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Religious minorities

General overview

This heading provides information on the social perception of religious groups in Greece. For further information concerning religious minorities in Greece, see the Social and religious data (...)

This heading provides information on the social perception of religious groups in Greece. For further information concerning religious minorities in Greece, see the Social and religious data heading.

  • Further information: see the Mineurel website of information on religious minorities, concerning Greece.

D 5 March 2012   

The status of religious minorities

Only the Muslim minority enjoys a special status and is recognised as a legal person under public law. The Ministry of Religious Affairs is responsible for appointing the two muftis (Komitini and (...)

Only the Muslim minority enjoys a special status and is recognised as a legal person under public law.
The Ministry of Religious Affairs is responsible for appointing the two muftis (Komitini and Xanthi) in western Thrace but this nomination is contested by the minority. The other minority religious groups, including the Catholics, are only recognised as private associations, which often poses a problem, especially with regards to protecting their property.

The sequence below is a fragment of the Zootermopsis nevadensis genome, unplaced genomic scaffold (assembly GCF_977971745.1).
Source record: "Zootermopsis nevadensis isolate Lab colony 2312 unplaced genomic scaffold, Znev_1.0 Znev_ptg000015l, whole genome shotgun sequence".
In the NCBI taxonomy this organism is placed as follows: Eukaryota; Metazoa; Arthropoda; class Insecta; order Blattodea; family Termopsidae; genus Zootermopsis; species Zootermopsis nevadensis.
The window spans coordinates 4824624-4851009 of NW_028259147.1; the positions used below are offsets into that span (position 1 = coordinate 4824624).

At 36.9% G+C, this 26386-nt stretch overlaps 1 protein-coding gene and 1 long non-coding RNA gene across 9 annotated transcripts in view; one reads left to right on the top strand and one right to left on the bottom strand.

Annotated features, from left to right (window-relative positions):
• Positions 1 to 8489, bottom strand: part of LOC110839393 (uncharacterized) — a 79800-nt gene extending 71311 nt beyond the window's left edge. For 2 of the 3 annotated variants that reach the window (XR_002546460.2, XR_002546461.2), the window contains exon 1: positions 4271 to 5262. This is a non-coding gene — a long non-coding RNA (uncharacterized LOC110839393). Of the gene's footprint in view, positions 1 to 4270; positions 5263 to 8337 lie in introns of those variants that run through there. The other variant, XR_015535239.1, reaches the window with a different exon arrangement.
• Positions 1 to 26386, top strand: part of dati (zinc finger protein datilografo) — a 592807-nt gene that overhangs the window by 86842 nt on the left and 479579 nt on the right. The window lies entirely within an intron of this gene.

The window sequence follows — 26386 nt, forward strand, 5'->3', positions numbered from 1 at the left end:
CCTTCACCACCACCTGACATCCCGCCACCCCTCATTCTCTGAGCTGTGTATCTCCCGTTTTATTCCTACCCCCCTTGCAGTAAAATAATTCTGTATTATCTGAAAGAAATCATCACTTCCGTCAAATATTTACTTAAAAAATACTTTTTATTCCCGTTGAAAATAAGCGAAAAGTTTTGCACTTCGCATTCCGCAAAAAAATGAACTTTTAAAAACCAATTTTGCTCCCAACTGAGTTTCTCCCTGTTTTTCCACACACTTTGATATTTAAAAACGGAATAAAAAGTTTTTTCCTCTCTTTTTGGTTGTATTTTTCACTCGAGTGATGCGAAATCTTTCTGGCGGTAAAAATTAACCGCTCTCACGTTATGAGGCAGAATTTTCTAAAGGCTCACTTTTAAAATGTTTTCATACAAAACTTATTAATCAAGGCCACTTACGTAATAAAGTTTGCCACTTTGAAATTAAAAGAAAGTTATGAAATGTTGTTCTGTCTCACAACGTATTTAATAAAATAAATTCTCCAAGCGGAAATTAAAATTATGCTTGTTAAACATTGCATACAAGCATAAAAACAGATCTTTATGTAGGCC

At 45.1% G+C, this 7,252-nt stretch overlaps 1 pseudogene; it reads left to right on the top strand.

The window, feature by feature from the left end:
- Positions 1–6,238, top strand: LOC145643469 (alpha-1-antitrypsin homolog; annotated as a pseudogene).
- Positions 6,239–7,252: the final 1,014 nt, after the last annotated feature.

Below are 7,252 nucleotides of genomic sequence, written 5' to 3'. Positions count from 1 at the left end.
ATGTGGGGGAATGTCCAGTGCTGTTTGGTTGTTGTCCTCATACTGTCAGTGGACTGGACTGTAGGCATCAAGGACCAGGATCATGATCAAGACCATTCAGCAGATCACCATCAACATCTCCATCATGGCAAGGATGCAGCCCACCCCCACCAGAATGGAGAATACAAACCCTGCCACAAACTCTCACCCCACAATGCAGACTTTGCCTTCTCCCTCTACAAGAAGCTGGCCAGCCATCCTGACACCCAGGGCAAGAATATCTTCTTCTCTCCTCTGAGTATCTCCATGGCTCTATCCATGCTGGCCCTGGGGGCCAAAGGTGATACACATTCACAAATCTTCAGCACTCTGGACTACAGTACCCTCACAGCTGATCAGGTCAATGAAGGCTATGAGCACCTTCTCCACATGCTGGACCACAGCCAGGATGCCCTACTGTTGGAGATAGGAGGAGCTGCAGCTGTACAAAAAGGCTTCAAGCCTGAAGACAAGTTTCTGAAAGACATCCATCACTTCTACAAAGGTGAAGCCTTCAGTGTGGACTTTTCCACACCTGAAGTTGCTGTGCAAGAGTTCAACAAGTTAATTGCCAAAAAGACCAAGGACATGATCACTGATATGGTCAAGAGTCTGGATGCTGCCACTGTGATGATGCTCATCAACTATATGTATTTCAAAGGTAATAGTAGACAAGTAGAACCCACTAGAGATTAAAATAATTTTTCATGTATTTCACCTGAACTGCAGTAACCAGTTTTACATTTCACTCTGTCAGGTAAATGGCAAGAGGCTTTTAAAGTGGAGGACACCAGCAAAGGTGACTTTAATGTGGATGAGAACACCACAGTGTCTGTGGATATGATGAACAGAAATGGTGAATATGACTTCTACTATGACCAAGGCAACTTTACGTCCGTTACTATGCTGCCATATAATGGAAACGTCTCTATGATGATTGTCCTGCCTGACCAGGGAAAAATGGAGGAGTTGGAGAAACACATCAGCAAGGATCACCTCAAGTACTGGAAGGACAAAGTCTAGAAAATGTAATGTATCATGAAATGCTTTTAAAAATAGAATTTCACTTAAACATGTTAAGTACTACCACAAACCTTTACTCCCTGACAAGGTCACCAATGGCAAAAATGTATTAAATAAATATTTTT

Indeed, authorisation from the Minister of Education (which relies on the advice of the Orthodox Church) and Religious Affairs is necessary to obtain a permit to construct or build a church or other place of worship. The religion must be recognised, its form of worship must not go against public order or morality and it must not practice proselytism. Taking into account Greek legislation on proselytism (article 13 of the Constitution), several cases (for example for Jehovah’s Witnesses or Catholics) of the Greek State rejecting authorisations were judged by the European Court (for example Manousakis vs. Greece in 1996). In the same perspective, Jehovah’s Witnesses were often prosecuted in Greece for proselytism, and in this case as well there have been several European Court judgements (for example Kokkinakis vs. Greece in 1992).

D 19 September 2012    ALina Molokotos ASamim Akgönül

The Muslims of Thrace: a specific case

The specific case of Muslims living in Thrace, in the North of Greece, is governed by theTreaty of Lausanne of 1923 (in french). It stipulates Greece’s obligation (and Turkey’s for non-Muslims) to (...)

The specific case of Muslims living in Thrace, in the North of Greece, is governed by theTreaty of Lausanne of 1923 (in french). It stipulates Greece’s obligation (and Turkey’s for non-Muslims) to protect the religious, linguistic and educational freedoms of religious minorities.
The Muslim minority of Thrace seems homogenous, but it is divided, on a linguistic level, into three groups; Muslims of Turkish background, Pomaks and Roma. Minority schools, mainly primary schools but also two high schools, provide instruction solely in Turkish. Several years ago a quota was established for access to higher education for Greek Muslims.

D 19 September 2012    ALina Molokotos ASamim Akgönül

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